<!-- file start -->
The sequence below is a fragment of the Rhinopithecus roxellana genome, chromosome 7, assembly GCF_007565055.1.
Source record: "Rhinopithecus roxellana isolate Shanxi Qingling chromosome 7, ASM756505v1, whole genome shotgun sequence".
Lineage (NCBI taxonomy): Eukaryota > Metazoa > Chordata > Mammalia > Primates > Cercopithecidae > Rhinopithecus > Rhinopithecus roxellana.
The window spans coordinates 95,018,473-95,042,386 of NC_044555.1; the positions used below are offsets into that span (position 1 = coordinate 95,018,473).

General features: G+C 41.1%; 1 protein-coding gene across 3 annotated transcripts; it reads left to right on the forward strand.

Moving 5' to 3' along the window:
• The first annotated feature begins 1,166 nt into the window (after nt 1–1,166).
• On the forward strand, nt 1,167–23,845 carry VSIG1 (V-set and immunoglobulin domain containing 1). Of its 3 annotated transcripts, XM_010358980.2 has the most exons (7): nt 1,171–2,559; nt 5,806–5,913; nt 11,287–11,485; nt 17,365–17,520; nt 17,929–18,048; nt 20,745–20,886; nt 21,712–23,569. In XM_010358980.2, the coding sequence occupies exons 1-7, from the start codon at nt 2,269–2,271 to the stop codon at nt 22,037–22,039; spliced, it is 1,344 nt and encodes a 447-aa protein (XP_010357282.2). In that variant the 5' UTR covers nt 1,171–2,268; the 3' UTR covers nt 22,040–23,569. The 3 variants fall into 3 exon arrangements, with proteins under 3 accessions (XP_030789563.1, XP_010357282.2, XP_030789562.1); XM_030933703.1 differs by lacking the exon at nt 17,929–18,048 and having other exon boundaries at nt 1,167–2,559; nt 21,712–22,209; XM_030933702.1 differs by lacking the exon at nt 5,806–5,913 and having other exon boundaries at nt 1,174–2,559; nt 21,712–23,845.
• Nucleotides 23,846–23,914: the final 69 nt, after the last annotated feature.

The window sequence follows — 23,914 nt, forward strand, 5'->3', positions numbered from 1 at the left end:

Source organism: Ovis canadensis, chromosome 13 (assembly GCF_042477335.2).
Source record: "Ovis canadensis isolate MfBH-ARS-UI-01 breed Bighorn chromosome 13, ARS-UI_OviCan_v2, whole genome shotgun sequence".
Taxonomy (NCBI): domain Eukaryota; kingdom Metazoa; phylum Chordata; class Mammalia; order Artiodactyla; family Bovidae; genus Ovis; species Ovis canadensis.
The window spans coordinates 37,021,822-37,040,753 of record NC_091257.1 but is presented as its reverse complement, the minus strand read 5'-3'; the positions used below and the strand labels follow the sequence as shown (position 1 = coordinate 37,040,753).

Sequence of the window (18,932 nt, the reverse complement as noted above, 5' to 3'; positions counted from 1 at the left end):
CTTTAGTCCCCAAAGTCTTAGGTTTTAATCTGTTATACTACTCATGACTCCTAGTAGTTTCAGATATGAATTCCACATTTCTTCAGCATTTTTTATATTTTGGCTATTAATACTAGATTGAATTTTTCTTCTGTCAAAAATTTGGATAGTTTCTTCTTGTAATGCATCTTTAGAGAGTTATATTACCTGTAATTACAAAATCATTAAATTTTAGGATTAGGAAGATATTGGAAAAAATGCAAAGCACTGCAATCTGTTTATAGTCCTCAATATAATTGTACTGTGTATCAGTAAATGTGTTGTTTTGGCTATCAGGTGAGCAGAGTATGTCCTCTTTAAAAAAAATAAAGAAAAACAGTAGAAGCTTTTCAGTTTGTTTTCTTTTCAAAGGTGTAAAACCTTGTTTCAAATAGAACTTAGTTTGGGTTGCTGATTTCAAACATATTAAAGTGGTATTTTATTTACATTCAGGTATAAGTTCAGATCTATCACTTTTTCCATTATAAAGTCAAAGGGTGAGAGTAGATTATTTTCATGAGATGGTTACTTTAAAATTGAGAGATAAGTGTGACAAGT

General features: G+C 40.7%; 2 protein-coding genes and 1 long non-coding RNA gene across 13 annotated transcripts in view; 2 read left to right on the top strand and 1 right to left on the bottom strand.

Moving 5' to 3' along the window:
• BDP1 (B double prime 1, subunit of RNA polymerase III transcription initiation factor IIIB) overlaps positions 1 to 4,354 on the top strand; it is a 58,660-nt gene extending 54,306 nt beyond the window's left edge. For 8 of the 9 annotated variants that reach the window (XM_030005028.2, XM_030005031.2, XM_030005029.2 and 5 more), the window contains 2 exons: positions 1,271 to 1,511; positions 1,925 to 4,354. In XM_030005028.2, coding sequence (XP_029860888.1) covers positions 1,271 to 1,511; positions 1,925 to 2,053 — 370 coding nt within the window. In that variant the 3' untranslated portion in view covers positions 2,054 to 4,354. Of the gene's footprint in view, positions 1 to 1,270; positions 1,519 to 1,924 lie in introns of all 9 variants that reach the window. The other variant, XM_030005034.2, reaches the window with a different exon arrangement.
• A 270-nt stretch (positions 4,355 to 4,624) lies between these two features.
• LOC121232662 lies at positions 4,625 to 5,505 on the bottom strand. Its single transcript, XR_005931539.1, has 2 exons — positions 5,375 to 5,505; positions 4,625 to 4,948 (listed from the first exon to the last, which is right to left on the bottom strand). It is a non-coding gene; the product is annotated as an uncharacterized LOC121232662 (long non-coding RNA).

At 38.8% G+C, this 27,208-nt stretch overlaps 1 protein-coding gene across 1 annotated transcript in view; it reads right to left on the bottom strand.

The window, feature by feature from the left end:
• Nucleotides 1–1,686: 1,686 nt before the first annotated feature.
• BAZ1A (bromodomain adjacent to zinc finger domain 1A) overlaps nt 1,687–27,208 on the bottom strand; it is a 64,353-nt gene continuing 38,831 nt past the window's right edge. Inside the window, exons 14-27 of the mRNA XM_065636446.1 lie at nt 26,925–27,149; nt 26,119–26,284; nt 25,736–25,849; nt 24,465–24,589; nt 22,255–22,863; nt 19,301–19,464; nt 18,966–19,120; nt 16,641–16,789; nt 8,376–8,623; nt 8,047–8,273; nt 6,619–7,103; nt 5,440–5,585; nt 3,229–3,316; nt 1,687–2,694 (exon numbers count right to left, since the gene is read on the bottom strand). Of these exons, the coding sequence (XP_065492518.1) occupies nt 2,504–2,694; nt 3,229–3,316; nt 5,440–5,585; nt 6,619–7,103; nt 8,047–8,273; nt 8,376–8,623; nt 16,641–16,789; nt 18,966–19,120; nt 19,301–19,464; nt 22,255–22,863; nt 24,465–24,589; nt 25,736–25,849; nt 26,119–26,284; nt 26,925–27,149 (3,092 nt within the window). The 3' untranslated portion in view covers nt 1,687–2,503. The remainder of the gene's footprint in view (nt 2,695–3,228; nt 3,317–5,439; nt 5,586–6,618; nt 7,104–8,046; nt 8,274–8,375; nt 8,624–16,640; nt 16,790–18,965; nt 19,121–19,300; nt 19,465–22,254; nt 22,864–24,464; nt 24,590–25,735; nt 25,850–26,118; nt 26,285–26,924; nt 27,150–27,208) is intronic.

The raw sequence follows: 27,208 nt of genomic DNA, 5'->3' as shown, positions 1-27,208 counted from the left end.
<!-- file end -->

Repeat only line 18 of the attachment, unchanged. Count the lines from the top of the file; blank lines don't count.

Moving 5' to 3' along the window: